Last week I spoke to why Research in Motion's centric strategy would fail. Now that more details are out, I think we can conclude that the plans RIM's leaders have devised are exactly 180 degrees from what they should be doing.
Let's explore the problem with RIM and what a successful strategy might look like. They are actually onto something--they just got it completely wrong.
The Problem at RIM
It is said that if you are a screwdriver company you'll look at every problem as if it is a screw. RIM, at its heart, is an IT company in a consumer-driven world, which is a formula for obsolescence. So the problem is that RIM, which has a product once so desirable it was called the " crackberry," has lost its customer base.
I covered RIM's initial success closely, and I find it ironic that IT didn't drive the company into the market, but rather it was the executives who found the early two-way pagers irreplaceable that RIM targeted. In short, RIM started out, much like Microsoft did, as a user-focused company and then lost its way.
Now RIM is pressing a strategy to focus on IT and partner for the consumer side, but that's a losing bet. Think of the likely partners--the best consumer company is Apple and it has a phone. Second is Samsung, which also has a phone, followed by HTC (it has a phone) and LG (it has a phone) and on down the line. In short, outside of retailers like Amazon and carriers, there are few options for consumer-side partners outside of Nintendo (even Sony has a phone), and doing a gaming pure play with Nintendo would likely kill the IT side.
On the IT side, with systems management RIM would go head to head with IBM, Dell, HP and a host of companies with deeper roots into IT than RIM has but no phones. So you would think that the more successful strategy would be to go to these companies, all of which have largely tried and failed with smartphones and tablets, and partner with them for IT while handling the consumer segment yourself because partners there just don't exist.
Amazon, with a set of services that largely match or exceed Apple's, may be the lone exception, and it doesn't have a phone. Amazon is also the largest online retailer in the world, so a partnership there might be doable.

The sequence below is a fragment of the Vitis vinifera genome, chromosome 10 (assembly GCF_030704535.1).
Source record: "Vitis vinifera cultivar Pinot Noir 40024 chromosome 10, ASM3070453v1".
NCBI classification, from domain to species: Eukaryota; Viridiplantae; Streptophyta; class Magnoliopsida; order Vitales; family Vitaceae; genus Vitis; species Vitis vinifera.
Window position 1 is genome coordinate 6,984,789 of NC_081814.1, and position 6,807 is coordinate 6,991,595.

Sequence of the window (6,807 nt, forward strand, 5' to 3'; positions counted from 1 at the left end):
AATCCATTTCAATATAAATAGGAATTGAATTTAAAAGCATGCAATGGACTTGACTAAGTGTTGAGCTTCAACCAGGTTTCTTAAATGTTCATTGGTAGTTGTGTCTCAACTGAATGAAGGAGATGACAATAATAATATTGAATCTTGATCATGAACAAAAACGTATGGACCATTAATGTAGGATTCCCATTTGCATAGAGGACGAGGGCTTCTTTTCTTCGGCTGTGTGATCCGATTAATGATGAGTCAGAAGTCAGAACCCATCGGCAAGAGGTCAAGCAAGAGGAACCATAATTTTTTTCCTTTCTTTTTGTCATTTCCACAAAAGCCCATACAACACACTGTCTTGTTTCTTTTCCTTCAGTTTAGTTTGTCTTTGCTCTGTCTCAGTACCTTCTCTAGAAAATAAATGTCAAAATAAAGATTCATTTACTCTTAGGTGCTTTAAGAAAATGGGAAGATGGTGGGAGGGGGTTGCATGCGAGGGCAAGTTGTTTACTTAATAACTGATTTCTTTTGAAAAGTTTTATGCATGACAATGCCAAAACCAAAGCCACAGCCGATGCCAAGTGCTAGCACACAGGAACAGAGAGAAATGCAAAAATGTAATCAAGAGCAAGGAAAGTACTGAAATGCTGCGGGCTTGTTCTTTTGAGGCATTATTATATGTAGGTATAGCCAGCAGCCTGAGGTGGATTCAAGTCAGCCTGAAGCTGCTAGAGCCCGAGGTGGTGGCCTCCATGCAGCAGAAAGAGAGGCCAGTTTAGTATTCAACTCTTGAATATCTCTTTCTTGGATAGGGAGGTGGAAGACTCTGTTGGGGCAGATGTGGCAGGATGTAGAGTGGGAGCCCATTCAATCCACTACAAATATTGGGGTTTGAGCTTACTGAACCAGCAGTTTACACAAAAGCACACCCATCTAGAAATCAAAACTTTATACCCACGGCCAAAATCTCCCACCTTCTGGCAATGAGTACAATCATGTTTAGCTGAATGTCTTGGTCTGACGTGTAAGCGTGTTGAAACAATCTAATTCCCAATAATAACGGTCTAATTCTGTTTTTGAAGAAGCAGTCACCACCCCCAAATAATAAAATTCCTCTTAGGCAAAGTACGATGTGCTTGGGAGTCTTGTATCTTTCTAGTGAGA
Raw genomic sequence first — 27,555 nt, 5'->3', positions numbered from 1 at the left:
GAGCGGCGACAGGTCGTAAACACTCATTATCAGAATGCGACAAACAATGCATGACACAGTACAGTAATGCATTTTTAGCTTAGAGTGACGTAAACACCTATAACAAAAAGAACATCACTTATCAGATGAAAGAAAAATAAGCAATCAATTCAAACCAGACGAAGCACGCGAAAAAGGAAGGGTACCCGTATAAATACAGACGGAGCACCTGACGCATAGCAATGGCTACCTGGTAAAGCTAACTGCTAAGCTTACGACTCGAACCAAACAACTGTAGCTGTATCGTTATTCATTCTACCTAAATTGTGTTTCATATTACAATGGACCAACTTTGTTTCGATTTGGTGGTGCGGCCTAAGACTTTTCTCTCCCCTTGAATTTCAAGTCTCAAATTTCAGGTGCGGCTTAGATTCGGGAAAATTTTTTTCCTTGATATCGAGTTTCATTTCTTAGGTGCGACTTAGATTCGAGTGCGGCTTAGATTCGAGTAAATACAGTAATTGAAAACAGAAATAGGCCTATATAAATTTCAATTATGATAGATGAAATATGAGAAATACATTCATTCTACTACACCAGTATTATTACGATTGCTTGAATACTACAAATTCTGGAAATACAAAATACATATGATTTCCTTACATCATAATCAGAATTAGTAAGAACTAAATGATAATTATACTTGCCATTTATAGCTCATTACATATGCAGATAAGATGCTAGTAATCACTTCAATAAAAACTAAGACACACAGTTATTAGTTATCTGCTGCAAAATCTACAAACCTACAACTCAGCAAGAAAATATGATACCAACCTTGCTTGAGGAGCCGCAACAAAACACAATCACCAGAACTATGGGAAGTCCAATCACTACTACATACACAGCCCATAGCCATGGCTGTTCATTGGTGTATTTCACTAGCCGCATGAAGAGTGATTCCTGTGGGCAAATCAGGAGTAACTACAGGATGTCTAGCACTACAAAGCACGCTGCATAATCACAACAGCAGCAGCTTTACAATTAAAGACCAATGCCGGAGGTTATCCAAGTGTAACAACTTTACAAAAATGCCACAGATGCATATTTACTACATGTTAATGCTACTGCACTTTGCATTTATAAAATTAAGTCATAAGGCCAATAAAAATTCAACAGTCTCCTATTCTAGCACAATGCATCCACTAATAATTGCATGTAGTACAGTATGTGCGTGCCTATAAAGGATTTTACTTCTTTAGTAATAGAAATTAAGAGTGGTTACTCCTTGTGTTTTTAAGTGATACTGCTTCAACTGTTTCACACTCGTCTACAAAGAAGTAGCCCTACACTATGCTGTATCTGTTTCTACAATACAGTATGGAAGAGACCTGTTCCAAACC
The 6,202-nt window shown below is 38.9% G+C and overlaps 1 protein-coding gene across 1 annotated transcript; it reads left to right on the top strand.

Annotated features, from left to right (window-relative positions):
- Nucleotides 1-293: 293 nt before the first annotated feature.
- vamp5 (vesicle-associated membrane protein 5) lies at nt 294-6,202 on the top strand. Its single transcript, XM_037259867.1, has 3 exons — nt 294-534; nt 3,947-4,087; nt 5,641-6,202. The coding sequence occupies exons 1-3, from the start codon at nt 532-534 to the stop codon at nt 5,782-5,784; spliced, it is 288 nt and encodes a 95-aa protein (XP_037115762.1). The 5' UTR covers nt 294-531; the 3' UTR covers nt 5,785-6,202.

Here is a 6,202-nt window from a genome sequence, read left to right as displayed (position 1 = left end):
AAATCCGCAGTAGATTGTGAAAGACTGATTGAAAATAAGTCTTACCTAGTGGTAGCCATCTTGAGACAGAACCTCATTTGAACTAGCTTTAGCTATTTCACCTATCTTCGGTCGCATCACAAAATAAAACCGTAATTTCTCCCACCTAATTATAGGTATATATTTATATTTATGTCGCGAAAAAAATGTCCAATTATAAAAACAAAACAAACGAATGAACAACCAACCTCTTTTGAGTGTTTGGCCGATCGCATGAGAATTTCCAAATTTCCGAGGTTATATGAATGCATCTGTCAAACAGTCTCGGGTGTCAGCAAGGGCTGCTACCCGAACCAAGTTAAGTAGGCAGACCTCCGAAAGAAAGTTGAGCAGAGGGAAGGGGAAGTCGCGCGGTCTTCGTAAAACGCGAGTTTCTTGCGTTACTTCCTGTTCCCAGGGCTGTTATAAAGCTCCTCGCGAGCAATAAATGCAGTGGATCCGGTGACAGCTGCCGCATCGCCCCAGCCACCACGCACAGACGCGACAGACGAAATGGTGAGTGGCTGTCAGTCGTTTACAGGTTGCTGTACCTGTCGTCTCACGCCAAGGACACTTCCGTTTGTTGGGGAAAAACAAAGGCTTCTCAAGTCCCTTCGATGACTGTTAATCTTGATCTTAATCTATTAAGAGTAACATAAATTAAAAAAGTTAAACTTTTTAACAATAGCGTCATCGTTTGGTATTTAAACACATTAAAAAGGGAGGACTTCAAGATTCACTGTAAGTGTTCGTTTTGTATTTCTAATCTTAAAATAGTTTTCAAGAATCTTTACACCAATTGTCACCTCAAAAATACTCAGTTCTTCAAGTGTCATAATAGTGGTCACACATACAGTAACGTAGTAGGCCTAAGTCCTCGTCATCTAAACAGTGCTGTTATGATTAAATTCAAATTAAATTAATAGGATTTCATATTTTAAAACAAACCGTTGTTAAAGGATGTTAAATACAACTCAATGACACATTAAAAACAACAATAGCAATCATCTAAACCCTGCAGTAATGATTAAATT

But in the end, if RIM tries to partner on consumer and drive IT, it will be swimming upstream. Given how weak the company already is, that likely won't end well.
Be Willing to Do What It Takes to Win
The fact RIM chose a strategy based on how easy it would be to execute rather than how successful it would be suggests that the company's leaders have a substantial passion deficit. If you are passionate about something, you are willing to do whatever it takes to get it done. For instance, Steve Jobs went on bended knee to Bill Gates, tricked HP's Carly Fiorina, and even initially pitched products he knew were junk in order to pull Apple out of a ditch. There was little he wouldn't do, few rules he wouldn't bend, and, unfortunately, no one he wouldn't threaten to get the job done and he took a company in worse shape than RIM is now and turned it back into a market darling. It takes drive, heart and guts to make those kinds of moves, and if RIM's executive team just isn't up to the hard fight they likely could save us all a lot of time and effort and just give up and go home.
You see, if you aren't going to play to win there really is no point in playing, and RIM's investors, employees and customers would be better off cutting their losses and moving to a platform whose stewards cared about enough to protect.
What It Takes
The iPhone is far from the perfect phone. And much like Apple did in its anti-Microsoft " Get a Mac" campaign, RIM needs to get customers to become dissatisfied with their iPhones. There are a number of promising attack vectors I'm seeing. By channeling Apple's assault on the PC brand or the tactics politicians employ in their campaigns and coming out swinging at the iPhone's shortcomings, RIM could position the Blackberry successfully against Apple.
The lesson here is that if people want to be successful, they must start by defining their problems and goals -- they don't start by articulating the strategy they would most like to execute. You need to match the strategy with the problem and goal and then have the heart to do whatever--and I do mean whatever--it takes to execute it. The landscape is littered with dead companies that didn't have the direction, will or guts to get the job done. The direction RIM needs to take couldn't be clearer, the partners better defined, and the resources necessary to win more pronounced.
Rob is president and principal analyst of the Enderle Group. Previously, he was the Senior Research Fellow for Forrester Research and the Giga Information Group. Prior to that he worked for IBM and held positions in Internal Audit, Competitive Analysis, Marketing, Finance, and Security. Currently, Rob writes on emerging technology, security, and Linux for a wide variety of publications and appears on national news TV shows that include CNBC, FOX, Bloomberg and NPR.